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Intravaginal practices among HIV-negative female sex workers along the US-Mexico border and their implications for emerging HIV prevention interventions.

Authors
  • Seidman, Dominika
  • Rusch, Melanie
  • Abramovitz, Daniela
  • Stockman, Jamila K
  • Martinez, Gustavo
  • Rangel, Gudelia
  • Vera, Alicia
  • Ulibarri, Monica D
  • Strathdee, Steffanie A
Publication Date
May 01, 2016
Source
eScholarship - University of California
Keywords
License
Unknown
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Abstract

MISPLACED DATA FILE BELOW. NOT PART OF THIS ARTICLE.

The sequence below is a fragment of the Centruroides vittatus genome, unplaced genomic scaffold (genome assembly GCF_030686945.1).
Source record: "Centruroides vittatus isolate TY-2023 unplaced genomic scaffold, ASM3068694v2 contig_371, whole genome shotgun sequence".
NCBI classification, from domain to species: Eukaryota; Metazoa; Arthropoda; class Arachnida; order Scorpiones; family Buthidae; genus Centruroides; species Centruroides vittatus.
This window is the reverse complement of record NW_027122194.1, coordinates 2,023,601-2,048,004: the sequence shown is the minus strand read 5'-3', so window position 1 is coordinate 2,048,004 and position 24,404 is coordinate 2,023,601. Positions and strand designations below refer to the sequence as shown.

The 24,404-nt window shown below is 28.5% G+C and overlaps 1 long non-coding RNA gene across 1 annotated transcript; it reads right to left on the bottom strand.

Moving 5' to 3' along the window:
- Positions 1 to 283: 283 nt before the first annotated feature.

To describe intravaginal practices (IVPs) among female sex workers (FSWs) who inject drugs in two cities-Tijuana and Ciudad Juarez-on the border between the USA and Mexico.Data for a secondary analysis were obtained from interviews conducted as part of a randomized controlled trial in FSWs who injected drugs between October 28, 2008, and May 31, 2010. Eligible individuals were aged at least 18years and reported sharing injection equipment and having unprotected sex with clients in the previous month. Descriptive statistics were used to assess frequency and type of IVPs. Logistic regression was used to assess correlates of IVPs.Among 529 FSWs who completed both surveys, 229 (43.3%) had performed IVPs in the previous 6months. Factors independently associated with IVPs were reporting any sexually transmitted infection in the previous 6months (adjusted odds ratio [aOR] 1.8, 95% confidence interval [CI] 1.1-3.1; P=0.03), three or more pregnancies (aOR 1.9, 95% CI 1.1-3.2; P=0.02), and having clients who became violent when proposing condom use (aOR 5.8, 95% CI 1.0-34.3; P=0.05), which are all factors related to inconsistent condom use.Screening for IVPs could help to identify FSW at increased risk of HIV, and facilitate conversations about specific risk-reduction methods.

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